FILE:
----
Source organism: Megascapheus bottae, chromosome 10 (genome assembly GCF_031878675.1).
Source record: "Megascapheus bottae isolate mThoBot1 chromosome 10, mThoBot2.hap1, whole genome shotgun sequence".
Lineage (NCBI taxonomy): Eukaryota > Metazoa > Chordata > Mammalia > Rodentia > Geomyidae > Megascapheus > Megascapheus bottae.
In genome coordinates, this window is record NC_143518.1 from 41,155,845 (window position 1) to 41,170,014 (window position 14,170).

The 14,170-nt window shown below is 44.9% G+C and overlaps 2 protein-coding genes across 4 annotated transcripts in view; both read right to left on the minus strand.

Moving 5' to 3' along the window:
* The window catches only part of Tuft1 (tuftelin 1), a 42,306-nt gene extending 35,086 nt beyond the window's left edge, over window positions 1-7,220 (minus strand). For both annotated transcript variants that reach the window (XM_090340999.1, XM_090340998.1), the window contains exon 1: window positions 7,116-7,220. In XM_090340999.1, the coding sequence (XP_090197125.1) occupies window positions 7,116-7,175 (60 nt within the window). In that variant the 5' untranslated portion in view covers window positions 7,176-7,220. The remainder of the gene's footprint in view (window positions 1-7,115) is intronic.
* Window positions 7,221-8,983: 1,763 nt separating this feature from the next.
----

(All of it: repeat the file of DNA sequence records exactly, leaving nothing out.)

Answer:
Source organism: Megascapheus bottae, chromosome 10 (genome assembly GCF_031878675.1).
Source record: "Megascapheus bottae isolate mThoBot1 chromosome 10, mThoBot2.hap1, whole genome shotgun sequence".
Lineage (NCBI taxonomy): Eukaryota > Metazoa > Chordata > Mammalia > Rodentia > Geomyidae > Megascapheus > Megascapheus bottae.
In genome coordinates, this window is record NC_143518.1 from 41,155,845 (window position 1) to 41,170,014 (window position 14,170).

The 14,170-nt window shown below is 44.9% G+C and overlaps 2 protein-coding genes across 4 annotated transcripts in view; both read right to left on the minus strand.

Moving 5' to 3' along the window:
* The window catches only part of Tuft1 (tuftelin 1), a 42,306-nt gene extending 35,086 nt beyond the window's left edge, over window positions 1-7,220 (minus strand). For both annotated transcript variants that reach the window (XM_090340999.1, XM_090340998.1), the window contains exon 1: window positions 7,116-7,220. In XM_090340999.1, the coding sequence (XP_090197125.1) occupies window positions 7,116-7,175 (60 nt within the window). In that variant the 5' untranslated portion in view covers window positions 7,176-7,220. The remainder of the gene's footprint in view (window positions 1-7,115) is intronic.
* Window positions 7,221-8,983: 1,763 nt separating this feature from the next.